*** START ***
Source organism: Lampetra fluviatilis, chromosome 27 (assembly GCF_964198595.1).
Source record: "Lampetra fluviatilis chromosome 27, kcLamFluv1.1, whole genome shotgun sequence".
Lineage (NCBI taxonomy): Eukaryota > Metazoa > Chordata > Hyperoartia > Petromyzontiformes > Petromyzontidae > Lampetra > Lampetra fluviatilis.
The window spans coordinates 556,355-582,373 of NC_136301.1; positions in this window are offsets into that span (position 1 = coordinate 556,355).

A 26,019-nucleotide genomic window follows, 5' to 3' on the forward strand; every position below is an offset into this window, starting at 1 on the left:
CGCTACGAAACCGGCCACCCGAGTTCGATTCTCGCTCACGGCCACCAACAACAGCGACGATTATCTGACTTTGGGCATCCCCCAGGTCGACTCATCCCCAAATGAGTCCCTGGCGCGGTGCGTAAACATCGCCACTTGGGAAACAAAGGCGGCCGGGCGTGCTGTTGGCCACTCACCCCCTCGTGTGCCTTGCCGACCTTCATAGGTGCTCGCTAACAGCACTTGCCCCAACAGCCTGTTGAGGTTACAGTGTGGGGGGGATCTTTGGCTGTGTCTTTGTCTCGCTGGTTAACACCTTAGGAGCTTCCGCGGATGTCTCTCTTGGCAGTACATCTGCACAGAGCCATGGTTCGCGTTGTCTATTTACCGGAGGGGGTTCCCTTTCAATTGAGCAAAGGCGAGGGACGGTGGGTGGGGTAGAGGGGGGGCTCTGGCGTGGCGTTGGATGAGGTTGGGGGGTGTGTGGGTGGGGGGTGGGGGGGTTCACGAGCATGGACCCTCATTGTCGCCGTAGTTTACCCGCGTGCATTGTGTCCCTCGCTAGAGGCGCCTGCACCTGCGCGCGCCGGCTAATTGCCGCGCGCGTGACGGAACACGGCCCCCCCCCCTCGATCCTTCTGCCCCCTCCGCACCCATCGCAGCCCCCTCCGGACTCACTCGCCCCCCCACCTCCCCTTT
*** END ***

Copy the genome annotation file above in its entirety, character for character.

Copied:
Source organism: Lampetra fluviatilis, chromosome 27 (assembly GCF_964198595.1).
Source record: "Lampetra fluviatilis chromosome 27, kcLamFluv1.1, whole genome shotgun sequence".
Lineage (NCBI taxonomy): Eukaryota > Metazoa > Chordata > Hyperoartia > Petromyzontiformes > Petromyzontidae > Lampetra > Lampetra fluviatilis.
The window spans coordinates 556,355-582,373 of NC_136301.1; positions in this window are offsets into that span (position 1 = coordinate 556,355).

A 26,019-nucleotide genomic window follows, 5' to 3' on the forward strand; every position below is an offset into this window, starting at 1 on the left:
CGCTACGAAACCGGCCACCCGAGTTCGATTCTCGCTCACGGCCACCAACAACAGCGACGATTATCTGACTTTGGGCATCCCCCAGGTCGACTCATCCCCAAATGAGTCCCTGGCGCGGTGCGTAAACATCGCCACTTGGGAAACAAAGGCGGCCGGGCGTGCTGTTGGCCACTCACCCCCTCGTGTGCCTTGCCGACCTTCATAGGTGCTCGCTAACAGCACTTGCCCCAACAGCCTGTTGAGGTTACAGTGTGGGGGGGATCTTTGGCTGTGTCTTTGTCTCGCTGGTTAACACCTTAGGAGCTTCCGCGGATGTCTCTCTTGGCAGTACATCTGCACAGAGCCATGGTTCGCGTTGTCTATTTACCGGAGGGGGTTCCCTTTCAATTGAGCAAAGGCGAGGGACGGTGGGTGGGGTAGAGGGGGGGCTCTGGCGTGGCGTTGGATGAGGTTGGGGGGTGTGTGGGTGGGGGGTGGGGGGGTTCACGAGCATGGACCCTCATTGTCGCCGTAGTTTACCCGCGTGCATTGTGTCCCTCGCTAGAGGCGCCTGCACCTGCGCGCGCCGGCTAATTGCCGCGCGCGTGACGGAACACGGCCCCCCCCCCTCGATCCTTCTGCCCCCTCCGCACCCATCGCAGCCCCCTCCGGACTCACTCGCCCCCCCACCTCCCCTTT